• Traditionally, water bath canners have been a no-no on a flat-top stove. I'm not gonna tell you how to work your oven, but I will tell you on my particular model, the burner I use for large pots pumps 3800 watts (twice normal wattage). I figure if it can handle that kind of thermal stress and my water gets to a rolling boil, I'll probably be ok. Bottom line: do your research.
    • If you're gonna can at home, be ready to do some dishes. I can't over-emphasize how important it is to keep your stuff clean. Those who have made yogurt and beer know the extent of clean I'm talking about.
    • To clean my glassware, I like the oxygenated, non-chlorinated cleaning powders (Oxi Clean and its ilk) for the lack of perfumes and chlorine. I figure that smelly stuff trapped in a sealed environment has the potential to impart off-tasting flavors into a product over time.
    • Start the water bath in that large pot early, as it'll take a while to get it to boiling. Measure for two inches of water over the tops of the jars, and then be ready to top the pot off with more hot water as it's gradually lost to the ether. Keep the jars in the water bath as it comes to a boil so they stay plenty hot for when it's time to fill. Btw, you'll need your jar lifter to handle that glassware safely.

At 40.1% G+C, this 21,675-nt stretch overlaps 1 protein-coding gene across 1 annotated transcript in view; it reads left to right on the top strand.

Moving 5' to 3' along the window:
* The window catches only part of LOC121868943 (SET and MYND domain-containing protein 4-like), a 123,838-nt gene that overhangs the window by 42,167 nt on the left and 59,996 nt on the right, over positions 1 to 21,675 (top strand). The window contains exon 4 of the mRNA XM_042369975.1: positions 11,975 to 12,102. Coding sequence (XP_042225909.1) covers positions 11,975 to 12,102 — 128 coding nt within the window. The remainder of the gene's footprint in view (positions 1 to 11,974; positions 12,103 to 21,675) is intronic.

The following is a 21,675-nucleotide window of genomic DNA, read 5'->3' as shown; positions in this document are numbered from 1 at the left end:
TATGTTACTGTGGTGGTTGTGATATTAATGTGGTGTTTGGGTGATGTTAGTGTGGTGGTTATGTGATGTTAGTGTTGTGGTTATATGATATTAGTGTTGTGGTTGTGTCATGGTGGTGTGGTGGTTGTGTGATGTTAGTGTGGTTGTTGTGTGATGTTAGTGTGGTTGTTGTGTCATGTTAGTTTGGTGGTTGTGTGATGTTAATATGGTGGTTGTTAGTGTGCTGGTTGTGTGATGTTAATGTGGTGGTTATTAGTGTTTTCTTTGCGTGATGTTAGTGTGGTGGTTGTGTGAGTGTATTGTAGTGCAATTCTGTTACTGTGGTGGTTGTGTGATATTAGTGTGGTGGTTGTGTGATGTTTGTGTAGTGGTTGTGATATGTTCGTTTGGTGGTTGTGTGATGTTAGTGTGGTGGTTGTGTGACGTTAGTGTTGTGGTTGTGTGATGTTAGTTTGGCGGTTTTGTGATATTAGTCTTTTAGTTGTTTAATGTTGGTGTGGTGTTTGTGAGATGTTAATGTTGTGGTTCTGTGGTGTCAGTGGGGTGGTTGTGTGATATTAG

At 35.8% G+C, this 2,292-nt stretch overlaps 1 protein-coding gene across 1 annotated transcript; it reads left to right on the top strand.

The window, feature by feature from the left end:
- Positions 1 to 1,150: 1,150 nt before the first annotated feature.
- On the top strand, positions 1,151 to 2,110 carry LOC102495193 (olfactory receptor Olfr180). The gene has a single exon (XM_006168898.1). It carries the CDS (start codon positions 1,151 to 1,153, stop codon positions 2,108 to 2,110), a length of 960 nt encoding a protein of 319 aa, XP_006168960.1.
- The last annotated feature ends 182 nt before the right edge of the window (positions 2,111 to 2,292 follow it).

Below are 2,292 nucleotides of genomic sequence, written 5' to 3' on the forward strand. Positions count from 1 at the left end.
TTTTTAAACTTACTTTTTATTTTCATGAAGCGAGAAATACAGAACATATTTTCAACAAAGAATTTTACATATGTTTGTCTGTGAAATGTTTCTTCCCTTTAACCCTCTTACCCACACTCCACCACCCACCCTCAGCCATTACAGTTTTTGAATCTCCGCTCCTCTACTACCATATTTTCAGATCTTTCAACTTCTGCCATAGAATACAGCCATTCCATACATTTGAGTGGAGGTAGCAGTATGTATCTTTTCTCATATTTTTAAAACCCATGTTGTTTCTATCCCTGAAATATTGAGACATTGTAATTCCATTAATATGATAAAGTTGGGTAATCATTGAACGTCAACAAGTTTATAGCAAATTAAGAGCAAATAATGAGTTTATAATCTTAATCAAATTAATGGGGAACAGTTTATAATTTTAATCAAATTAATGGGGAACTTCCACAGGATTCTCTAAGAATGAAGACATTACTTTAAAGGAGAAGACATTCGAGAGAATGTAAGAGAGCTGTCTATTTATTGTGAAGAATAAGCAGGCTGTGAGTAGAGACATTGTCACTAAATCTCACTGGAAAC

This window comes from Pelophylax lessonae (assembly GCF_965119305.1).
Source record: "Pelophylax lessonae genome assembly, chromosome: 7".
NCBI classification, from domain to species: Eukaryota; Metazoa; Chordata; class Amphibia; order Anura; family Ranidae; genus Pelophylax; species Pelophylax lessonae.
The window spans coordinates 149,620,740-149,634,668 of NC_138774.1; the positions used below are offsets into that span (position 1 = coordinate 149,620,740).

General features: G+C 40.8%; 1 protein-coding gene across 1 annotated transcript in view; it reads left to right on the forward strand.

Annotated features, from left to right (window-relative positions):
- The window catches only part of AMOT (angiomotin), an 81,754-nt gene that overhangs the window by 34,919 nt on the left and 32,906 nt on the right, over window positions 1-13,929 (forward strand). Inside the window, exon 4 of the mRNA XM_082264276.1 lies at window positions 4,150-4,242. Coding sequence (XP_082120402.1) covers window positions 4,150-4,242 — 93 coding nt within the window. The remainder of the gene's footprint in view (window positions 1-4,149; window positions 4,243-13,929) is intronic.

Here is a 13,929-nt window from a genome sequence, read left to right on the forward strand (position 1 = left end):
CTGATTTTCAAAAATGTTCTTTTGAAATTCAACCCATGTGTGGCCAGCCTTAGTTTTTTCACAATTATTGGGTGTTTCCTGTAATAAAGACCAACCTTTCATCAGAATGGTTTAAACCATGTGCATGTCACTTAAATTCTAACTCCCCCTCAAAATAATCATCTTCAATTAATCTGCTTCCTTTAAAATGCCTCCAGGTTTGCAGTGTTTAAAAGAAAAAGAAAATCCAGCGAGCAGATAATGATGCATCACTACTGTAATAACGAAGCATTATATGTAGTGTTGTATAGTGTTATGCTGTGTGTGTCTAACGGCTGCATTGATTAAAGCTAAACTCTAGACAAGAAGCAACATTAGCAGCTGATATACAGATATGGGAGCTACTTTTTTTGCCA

• Once the water bath is started and dishes are done, turn your attention to dismantling your zucchini. The recipe says you can shred or dice. I've tried both, and I prefer the texture of the dice. Re: the skin, I hate to say it, but it's gotta go. You're losing vitamins, but you'll get some back as the squash is infused with pineapple juice.
    • The recipes you'll find in home canning that require lemon juice never ask for fresh-squeezed. Lemon juice in canning is a pH regulator; used to keep microbial maladies at bay. Bottled juice always has a consistent acidity printed right on the label. Fresh squeezed, not so much...